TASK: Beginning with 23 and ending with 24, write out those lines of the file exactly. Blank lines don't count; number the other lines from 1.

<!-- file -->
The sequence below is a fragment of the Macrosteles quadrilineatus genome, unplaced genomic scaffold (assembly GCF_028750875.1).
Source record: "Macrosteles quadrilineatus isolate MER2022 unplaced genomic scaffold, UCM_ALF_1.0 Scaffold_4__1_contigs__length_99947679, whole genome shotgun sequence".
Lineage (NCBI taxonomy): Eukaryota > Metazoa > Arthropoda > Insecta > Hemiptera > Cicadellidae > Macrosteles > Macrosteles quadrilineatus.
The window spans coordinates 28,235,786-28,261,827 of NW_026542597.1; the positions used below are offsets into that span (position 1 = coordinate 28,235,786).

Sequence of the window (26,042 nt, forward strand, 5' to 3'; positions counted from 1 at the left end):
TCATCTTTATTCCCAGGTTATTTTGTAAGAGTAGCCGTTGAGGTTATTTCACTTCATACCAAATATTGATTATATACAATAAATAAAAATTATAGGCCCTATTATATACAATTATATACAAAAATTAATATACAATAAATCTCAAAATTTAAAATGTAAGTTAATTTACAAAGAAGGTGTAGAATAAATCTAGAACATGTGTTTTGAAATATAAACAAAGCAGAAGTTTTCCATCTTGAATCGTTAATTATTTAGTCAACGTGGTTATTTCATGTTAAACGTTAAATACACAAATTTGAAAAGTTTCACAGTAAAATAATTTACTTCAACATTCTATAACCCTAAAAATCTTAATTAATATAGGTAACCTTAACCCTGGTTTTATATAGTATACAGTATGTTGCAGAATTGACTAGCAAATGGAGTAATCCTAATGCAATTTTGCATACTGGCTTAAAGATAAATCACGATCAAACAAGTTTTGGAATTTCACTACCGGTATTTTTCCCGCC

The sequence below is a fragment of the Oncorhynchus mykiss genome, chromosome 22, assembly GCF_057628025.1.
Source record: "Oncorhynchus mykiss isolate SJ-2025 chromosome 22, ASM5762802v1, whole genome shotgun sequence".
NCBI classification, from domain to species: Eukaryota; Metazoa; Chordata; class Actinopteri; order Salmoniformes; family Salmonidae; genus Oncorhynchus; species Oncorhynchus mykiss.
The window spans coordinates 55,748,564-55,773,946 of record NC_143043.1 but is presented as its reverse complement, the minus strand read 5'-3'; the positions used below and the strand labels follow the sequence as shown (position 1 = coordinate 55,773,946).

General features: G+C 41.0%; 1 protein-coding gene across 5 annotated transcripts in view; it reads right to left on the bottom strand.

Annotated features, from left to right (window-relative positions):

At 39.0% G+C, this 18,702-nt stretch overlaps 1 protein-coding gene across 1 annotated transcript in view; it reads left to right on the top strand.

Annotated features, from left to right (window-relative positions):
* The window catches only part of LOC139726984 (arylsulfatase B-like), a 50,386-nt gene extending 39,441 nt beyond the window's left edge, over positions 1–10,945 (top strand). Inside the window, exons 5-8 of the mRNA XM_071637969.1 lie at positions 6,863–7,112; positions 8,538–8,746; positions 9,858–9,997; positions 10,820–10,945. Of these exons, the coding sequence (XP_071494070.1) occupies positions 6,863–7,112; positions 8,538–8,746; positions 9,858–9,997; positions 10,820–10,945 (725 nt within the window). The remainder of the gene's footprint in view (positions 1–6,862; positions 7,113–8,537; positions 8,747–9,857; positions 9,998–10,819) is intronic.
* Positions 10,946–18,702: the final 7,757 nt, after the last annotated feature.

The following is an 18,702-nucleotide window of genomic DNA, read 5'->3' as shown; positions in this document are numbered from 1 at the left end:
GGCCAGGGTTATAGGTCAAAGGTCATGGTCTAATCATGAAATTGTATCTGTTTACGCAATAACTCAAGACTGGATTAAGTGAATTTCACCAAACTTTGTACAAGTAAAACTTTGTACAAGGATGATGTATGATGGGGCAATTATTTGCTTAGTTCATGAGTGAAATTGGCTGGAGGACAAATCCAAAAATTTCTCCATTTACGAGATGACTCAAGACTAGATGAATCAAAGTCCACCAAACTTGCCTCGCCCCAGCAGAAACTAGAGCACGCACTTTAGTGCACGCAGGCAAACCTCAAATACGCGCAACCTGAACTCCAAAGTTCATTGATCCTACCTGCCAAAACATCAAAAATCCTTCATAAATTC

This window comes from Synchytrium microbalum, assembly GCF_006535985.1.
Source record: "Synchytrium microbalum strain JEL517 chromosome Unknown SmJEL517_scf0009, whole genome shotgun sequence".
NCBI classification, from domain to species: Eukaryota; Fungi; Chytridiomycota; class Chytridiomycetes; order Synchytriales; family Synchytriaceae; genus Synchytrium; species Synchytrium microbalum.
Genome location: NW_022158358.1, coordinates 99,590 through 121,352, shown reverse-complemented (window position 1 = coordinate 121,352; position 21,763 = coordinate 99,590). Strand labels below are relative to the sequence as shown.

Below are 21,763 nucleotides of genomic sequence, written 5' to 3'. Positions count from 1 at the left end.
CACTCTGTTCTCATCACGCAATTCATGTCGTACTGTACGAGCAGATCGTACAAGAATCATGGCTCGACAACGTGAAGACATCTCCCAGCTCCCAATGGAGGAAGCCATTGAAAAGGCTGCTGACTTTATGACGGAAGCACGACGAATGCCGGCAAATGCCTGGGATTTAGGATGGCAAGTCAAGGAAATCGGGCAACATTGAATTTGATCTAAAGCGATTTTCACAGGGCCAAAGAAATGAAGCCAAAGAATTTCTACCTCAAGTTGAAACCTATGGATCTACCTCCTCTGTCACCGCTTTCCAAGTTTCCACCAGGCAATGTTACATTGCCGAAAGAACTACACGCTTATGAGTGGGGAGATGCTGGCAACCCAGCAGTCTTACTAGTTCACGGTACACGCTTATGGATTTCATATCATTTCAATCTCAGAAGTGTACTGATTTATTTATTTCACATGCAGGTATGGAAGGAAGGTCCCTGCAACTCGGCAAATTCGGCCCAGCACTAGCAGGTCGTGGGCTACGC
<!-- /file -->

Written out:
Below are 21,763 nucleotides of genomic sequence, written 5' to 3'. Positions count from 1 at the left end.
CACTCTGTTCTCATCACGCAATTCATGTCGTACTGTACGAGCAGATCGTACAAGAATCATGGCTCGACAACGTGAAGACATCTCCCAGCTCCCAATGGAGGAAGCCATTGAAAAGGCTGCTGACTTTATGACGGAAGCACGACGAATGCCGGCAAATGCCTGGGATTTAGGATGGCAAGTCAAGGAAATCGGGCAACATTGAATTTGATCTAAAGCGATTTTCACAGGGCCAAAGAAATGAAGCCAAAGAATTTCTACCTCAAGTTGAAACCTATGGATCTACCTCCTCTGTCACCGCTTTCCAAGTTTCCACCAGGCAATGTTACATTGCCGAAAGAACTACACGCTTATGAGTGGGGAGATGCTGGCAACCCAGCAGTCTTACTAGTTCACGGTACACGCTTATGGATTTCATATCATTTCAATCTCAGAAGTGTACTGATTTATTTATTTCACATGCAGGTATGGAAGGAAGGTCCCTGCAACTCGGCAAATTCGGCCCAGCACTAGCAGGTCGTGGGCTACGC